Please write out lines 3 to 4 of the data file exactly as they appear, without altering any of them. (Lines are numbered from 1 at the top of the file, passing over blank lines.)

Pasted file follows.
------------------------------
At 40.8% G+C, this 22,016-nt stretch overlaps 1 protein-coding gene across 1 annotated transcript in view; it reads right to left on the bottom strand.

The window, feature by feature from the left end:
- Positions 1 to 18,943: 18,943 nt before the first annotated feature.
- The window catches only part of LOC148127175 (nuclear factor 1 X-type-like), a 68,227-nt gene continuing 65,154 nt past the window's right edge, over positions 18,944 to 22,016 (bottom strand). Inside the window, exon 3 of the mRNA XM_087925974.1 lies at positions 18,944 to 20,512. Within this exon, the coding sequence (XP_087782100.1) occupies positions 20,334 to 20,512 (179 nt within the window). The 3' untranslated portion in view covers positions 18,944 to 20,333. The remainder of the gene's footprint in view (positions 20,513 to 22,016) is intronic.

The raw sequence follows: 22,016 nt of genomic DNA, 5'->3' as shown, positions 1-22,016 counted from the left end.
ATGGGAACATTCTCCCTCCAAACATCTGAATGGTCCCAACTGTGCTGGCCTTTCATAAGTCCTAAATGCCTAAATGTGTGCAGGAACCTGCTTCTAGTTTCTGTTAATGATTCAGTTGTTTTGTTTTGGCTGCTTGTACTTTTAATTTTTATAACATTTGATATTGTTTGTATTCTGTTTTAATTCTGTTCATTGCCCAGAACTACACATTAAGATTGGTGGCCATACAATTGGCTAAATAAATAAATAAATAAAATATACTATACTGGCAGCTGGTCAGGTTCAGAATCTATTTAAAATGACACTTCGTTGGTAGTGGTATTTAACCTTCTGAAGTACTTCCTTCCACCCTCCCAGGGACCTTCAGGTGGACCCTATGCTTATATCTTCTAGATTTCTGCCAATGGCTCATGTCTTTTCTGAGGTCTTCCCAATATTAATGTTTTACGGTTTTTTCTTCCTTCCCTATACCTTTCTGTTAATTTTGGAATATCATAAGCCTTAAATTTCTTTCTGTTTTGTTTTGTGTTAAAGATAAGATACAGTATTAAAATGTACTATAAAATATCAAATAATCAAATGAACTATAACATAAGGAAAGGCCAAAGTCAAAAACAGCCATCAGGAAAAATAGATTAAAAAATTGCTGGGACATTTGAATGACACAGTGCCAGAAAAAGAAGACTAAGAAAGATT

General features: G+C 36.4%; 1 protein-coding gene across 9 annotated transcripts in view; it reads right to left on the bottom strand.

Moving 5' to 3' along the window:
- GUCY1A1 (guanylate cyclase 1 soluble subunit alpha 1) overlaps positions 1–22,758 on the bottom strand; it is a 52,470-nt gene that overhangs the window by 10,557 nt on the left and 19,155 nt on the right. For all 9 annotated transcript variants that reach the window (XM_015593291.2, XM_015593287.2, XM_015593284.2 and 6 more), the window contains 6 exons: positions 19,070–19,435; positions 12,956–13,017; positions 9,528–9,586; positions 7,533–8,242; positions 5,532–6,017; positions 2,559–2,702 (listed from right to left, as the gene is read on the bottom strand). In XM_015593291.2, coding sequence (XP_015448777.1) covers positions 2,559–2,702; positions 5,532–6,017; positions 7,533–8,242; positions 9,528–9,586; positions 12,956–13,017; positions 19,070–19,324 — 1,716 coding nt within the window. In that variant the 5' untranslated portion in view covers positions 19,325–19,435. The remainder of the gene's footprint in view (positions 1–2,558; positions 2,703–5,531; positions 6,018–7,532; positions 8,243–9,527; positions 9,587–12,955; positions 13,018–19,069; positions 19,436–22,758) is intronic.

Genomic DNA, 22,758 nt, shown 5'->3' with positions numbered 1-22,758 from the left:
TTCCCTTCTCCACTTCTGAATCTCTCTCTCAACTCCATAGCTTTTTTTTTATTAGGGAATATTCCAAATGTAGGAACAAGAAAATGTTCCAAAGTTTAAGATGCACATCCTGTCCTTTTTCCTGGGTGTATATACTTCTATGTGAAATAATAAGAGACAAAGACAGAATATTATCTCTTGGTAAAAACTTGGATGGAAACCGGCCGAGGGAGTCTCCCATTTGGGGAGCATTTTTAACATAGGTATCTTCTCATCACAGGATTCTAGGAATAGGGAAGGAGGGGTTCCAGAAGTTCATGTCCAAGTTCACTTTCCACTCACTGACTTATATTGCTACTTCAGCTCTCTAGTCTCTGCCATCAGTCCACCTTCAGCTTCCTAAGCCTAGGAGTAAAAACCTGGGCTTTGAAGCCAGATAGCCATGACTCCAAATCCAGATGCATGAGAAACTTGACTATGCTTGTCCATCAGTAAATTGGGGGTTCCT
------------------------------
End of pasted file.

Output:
- Positions 1 to 18,943: 18,943 nt before the first annotated feature.
- The window catches only part of LOC148127175 (nuclear factor 1 X-type-like), a 68,227-nt gene continuing 65,154 nt past the window's right edge, over positions 18,944 to 22,016 (bottom strand). Inside the window, exon 3 of the mRNA XM_087925974.1 lies at positions 18,944 to 20,512. Within this exon, the coding sequence (XP_087782100.1) occupies positions 20,334 to 20,512 (179 nt within the window). The 3' untranslated portion in view covers positions 18,944 to 20,333. The remainder of the gene's footprint in view (positions 20,513 to 22,016) is intronic.